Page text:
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Sadly, Bungie hasn't learned a heck of a lot when it comes to telling a single-player story. Well, it has learned one thing. Halo 3: ODST's campaign is mercifully short. The single-player story is easily consumable in a day. There's no disorienting slog through Flood flesh here. Sequences confined to futuristic hallways are kept to a minimum (though the maze of turn-backs and corridors in the Data Hive does overstay its welcome). And there's an admirable bit of experimentation happening.

Halo 3: ODST doesn't follow the superhuman Master Chief on a linear, one-man mission, but rather tracks the fates of a handful of soldiers. The plot is told in flashback from the perspective of a downed Rookie looking to hook up with his squad in the abandoned city of New Mombasa. The Rookie's wordless moments happen at night -- as he wanders empty city streets. The score by Martin O'Donnell and Michael Salvatori works the best in these solitary moments -- when delicate piano finds respite from the bombast and guitar solos that blare during big fights.

Not much else in the Rookie's storyline works very well. That's because New Mombasa is a boring town. Walled into sectors by annoying blast doors, and totally homogenous throughout, it's hard to imagine that the place was ever inhabited by human beings. Only the occasional abandoned "Blade Runner" sedan and clich?d spray of anti-authoritarian graffiti gives us visual proof that New Mombasa was once lived in. Even the Covenant aren't totally sold on the place. They're not really occupying the place, but are rather delivered by drop ship to slow the Rookie's progress. Really, the only real signs of life come by way of collectible recordings -- another worn-out gaming trope -- that the Rookie discovers and listens to as he explores the nooks and crannies of New Mombasa.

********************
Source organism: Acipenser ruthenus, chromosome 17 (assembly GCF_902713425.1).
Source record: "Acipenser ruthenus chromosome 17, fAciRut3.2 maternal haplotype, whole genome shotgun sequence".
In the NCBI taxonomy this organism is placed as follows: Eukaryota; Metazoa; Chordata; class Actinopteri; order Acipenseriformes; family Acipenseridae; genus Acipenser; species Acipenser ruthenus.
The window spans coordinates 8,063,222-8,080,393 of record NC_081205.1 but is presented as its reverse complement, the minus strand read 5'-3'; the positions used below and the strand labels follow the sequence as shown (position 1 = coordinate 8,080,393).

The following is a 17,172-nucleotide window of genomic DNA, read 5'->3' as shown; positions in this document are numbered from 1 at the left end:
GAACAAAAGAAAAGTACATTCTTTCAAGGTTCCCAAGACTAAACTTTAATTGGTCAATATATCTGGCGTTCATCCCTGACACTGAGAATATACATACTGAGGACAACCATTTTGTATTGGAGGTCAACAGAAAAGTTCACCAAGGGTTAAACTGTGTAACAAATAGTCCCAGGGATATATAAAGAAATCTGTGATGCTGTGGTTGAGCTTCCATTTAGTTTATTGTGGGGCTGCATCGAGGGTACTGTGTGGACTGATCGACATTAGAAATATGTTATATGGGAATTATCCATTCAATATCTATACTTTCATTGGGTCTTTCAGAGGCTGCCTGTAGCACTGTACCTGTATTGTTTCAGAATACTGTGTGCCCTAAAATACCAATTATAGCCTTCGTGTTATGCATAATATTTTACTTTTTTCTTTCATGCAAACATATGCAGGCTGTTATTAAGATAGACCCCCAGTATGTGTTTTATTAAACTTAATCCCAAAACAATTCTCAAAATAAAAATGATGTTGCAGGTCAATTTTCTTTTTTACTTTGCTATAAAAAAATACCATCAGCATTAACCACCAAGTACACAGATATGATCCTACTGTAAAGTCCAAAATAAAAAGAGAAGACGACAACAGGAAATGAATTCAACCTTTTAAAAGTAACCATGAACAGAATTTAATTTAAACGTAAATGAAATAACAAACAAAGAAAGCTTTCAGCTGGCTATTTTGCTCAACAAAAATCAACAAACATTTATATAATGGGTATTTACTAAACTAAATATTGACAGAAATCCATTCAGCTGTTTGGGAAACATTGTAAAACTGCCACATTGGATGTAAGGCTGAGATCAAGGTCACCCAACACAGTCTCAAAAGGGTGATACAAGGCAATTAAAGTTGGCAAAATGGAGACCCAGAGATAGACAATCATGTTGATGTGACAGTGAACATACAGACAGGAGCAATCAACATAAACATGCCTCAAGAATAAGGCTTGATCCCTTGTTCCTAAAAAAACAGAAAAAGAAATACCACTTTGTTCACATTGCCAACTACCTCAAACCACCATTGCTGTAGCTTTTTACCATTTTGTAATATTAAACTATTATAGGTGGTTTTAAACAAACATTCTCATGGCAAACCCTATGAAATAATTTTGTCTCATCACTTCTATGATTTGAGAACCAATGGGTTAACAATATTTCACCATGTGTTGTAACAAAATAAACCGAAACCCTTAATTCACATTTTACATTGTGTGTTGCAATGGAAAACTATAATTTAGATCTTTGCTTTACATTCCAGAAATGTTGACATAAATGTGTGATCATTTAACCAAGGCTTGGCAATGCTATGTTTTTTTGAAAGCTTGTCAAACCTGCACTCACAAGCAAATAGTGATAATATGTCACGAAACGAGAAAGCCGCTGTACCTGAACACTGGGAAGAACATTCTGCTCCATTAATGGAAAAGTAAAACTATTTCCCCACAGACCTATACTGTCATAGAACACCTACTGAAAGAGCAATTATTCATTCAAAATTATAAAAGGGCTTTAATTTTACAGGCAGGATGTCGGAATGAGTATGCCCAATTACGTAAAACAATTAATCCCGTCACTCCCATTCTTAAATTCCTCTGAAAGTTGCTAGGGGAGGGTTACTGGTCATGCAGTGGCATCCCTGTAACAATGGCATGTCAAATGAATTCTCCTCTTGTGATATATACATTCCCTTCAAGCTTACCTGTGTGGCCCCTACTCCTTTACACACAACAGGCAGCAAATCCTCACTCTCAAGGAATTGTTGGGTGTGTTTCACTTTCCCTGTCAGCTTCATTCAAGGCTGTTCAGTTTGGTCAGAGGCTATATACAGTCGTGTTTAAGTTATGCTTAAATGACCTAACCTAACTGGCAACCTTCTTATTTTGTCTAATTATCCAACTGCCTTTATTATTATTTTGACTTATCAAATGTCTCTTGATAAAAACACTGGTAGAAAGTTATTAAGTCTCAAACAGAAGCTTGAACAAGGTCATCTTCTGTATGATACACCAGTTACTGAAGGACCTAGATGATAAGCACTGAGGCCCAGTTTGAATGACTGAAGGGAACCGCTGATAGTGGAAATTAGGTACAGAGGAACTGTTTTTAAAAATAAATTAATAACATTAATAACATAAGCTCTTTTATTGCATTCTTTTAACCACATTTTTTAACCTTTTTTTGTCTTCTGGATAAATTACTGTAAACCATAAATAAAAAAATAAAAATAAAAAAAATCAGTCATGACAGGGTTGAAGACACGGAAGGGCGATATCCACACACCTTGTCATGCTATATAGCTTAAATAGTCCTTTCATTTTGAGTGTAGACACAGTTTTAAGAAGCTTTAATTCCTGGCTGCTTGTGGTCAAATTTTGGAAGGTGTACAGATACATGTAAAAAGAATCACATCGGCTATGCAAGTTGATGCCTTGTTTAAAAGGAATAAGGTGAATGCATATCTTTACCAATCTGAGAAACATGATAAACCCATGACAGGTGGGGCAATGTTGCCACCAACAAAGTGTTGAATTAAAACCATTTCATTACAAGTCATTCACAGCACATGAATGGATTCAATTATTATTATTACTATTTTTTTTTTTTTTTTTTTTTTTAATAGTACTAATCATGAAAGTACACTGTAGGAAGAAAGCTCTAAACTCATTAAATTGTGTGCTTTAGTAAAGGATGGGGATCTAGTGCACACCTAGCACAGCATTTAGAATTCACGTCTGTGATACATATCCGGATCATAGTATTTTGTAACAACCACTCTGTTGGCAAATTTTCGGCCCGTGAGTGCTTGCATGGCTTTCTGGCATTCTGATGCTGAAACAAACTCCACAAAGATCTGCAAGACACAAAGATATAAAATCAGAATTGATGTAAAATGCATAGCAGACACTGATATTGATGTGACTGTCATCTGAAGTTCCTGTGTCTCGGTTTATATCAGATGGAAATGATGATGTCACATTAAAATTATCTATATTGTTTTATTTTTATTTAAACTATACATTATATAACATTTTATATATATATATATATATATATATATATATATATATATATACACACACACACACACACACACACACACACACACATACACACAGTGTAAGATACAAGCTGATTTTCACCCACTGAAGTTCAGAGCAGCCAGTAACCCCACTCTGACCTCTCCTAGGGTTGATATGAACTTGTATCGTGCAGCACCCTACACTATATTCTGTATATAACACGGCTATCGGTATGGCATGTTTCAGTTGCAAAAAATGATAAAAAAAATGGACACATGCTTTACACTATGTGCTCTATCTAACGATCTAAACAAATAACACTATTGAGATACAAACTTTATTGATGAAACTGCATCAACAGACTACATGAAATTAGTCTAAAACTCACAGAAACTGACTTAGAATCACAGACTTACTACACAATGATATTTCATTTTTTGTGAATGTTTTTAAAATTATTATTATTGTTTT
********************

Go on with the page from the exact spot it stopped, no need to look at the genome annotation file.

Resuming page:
Halo 3: ODST
Adam Baldwin from "Firefly" played this dude. Not that you'd know when you're busy lazerin' brutes.

The newbie's ultimate goal remains reuniting with his buddies, and the way this shapes Halo 3: ODST's narrative is the best thing about the game. All around the city the Rookie discovers traces of his compatriots. Each finding triggers a flashback that allows the player to retrace a squad member's steps. But actor Nathan Fillion is largely wasted as Buck -- there's little room for character development between missions. We know that Buck is steadfast, quick with a quip and in love with Dare (voiced by Tricia Helfer from "Battlestar Galactica"). And that's the extent of the humanity we get in Halo 3: ODST's plot.

Bungie did inject a massive (and wrong-headed) bit of mortality into Halo 3: ODST though. The Rookie, Buck, Dutch, Romeo and Mickey aren't gifted with the strength and power of Master Chief. So though they wear similar armor, their health doesn't regenerate. No, these schlubs are slaves to the health pack -- just like dozens of other videogame heroes that came before them. That's one way to make us look forward to Master Chief's triumphant return.

This review is based on a retail copy of the Xbox 360 game provided by the publisher.